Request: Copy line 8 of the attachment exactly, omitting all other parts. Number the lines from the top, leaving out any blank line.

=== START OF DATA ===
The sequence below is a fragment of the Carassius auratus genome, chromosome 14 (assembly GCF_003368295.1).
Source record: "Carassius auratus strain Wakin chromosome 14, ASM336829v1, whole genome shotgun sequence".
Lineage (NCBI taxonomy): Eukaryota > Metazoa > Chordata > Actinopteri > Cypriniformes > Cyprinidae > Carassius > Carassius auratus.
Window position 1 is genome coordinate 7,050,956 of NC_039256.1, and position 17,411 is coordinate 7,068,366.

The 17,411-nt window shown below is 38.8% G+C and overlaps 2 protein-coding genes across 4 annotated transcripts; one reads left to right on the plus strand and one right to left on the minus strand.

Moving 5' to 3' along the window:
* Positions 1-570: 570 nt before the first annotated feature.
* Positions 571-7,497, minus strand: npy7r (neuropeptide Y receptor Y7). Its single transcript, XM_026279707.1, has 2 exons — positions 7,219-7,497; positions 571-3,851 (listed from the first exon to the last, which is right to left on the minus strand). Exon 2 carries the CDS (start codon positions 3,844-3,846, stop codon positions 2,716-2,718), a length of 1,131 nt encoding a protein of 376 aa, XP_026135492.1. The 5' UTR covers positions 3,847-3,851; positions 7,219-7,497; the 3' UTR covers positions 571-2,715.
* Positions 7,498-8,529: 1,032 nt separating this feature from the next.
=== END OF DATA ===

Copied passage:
* Positions 571-7,497, minus strand: npy7r (neuropeptide Y receptor Y7). Its single transcript, XM_026279707.1, has 2 exons — positions 7,219-7,497; positions 571-3,851 (listed from the first exon to the last, which is right to left on the minus strand). Exon 2 carries the CDS (start codon positions 3,844-3,846, stop codon positions 2,716-2,718), a length of 1,131 nt encoding a protein of 376 aa, XP_026135492.1. The 5' UTR covers positions 3,847-3,851; positions 7,219-7,497; the 3' UTR covers positions 571-2,715.